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Publication numberUS8214641 B2
Publication typeGrant
Application numberUS 11/843,752
Publication dateJul 3, 2012
Filing dateAug 23, 2007
Priority dateAug 23, 2007
Also published asUS20090055921, WO2009026027A2, WO2009026027A3
Publication number11843752, 843752, US 8214641 B2, US 8214641B2, US-B2-8214641, US8214641 B2, US8214641B2
InventorsScott A Field, Paul J Leach, Roopesh C Battepati, Michael C Johnson
Original AssigneeMicrosoft Corporation
Export CitationBiBTeX, EndNote, RefMan
External Links: USPTO, USPTO Assignment, Espacenet
File access in multi-protocol environment
US 8214641 B2
Abstract
Aspects of the subject matter described herein relate to providing file access in a multi-protocol environment. In aspects, a file server is operable to receive requests formatted according to two or more file access protocols. If a request is formatted according to a first file access protocol, the file server applies access rights associated with the file to an account associated with a requester to determine whether to grant access. If the request is formatted according to the second file access protocol, the file server may first attempt to find an account for the requester. If an account is not found, the file server may then grant access based on access rights associated with the file as applied to information in the request without consulting an account on the file server.
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Claims(6)
1. A computer storage medium having computer-executable instructions, which when executed perform actions, comprising:
receiving a request to access an object secured via a first security mechanism, the first security mechanism securing the object at least in part via security data, the security data including an entity identifier that indicates an entity associated with the object;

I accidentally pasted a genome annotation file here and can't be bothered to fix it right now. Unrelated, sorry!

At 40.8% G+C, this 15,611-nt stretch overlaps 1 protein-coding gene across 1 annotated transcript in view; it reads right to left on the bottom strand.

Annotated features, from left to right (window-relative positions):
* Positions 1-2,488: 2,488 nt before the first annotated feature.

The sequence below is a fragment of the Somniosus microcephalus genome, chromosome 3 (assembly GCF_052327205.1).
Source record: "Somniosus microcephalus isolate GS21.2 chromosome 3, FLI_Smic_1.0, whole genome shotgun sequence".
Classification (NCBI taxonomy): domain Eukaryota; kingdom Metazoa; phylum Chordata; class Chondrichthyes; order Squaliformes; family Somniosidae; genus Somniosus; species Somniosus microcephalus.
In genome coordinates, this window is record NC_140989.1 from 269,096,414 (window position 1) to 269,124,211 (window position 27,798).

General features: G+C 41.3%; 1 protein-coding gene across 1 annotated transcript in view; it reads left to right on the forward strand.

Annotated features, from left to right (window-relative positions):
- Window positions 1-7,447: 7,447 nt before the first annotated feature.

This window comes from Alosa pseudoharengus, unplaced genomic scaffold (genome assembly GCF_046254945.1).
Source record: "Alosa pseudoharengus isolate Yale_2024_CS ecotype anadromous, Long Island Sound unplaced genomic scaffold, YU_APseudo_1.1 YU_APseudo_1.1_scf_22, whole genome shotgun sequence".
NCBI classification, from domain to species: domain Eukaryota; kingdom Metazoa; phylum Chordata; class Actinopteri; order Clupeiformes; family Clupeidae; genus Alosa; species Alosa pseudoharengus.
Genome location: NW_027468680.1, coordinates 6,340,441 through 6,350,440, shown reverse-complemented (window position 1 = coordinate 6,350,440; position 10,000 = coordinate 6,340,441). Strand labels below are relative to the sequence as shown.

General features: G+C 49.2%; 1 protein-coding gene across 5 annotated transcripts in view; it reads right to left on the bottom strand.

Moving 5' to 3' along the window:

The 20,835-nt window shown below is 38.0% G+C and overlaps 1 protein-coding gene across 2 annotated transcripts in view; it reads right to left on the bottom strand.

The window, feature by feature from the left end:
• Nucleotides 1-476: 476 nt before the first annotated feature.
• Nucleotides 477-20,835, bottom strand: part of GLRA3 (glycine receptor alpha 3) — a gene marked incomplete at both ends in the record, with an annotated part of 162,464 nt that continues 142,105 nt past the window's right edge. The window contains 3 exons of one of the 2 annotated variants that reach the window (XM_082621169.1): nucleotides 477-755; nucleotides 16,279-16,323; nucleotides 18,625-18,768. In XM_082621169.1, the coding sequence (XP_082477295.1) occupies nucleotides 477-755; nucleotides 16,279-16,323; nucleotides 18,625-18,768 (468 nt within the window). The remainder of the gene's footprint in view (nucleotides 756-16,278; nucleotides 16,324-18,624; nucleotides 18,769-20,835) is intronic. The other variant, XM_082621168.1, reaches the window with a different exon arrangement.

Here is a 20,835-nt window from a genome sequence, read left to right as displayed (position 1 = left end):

determining that the request is formatted according to an object access protocol associated with a second security mechanism, the object access protocol comprises a file system protocol that includes file access information in the request, the file access information comprising a user identifier and a group identifier;
attempting to map the user identifier and the group identifier of the request to one of a plurality of accounts of the first security mechanism, each account identifying access rights to stored objects;
if the attempt to map is determined to be unsuccessful, determining whether unmapped entities are allowed;
if unmapped entities are determined to be allowed,
reading and decoding the security data, the security data further comprising a custom security identifier formatted using a format defined by the first security mechanism, the custom security identifier comprising a user identifier and a group identifier of an entity that created the object and unmapped access rights associated with the object;
obtaining the unmapped access rights from the security data;
determining whether the entity is granted access based on the obtained unmapped access rights;
if unmapped entities are determined to not be allowed, determining whether anonymous access is allowed,
if anonymous access is allowed, mapping the request to an anonymous account;
reading and decoding the security data, the security data further comprising the custom security identifier formatted using the format defined by the first security mechanism, the custom security identifier comprising the user identifier and the group identifier of the entity that created the object and access rights associated with the object;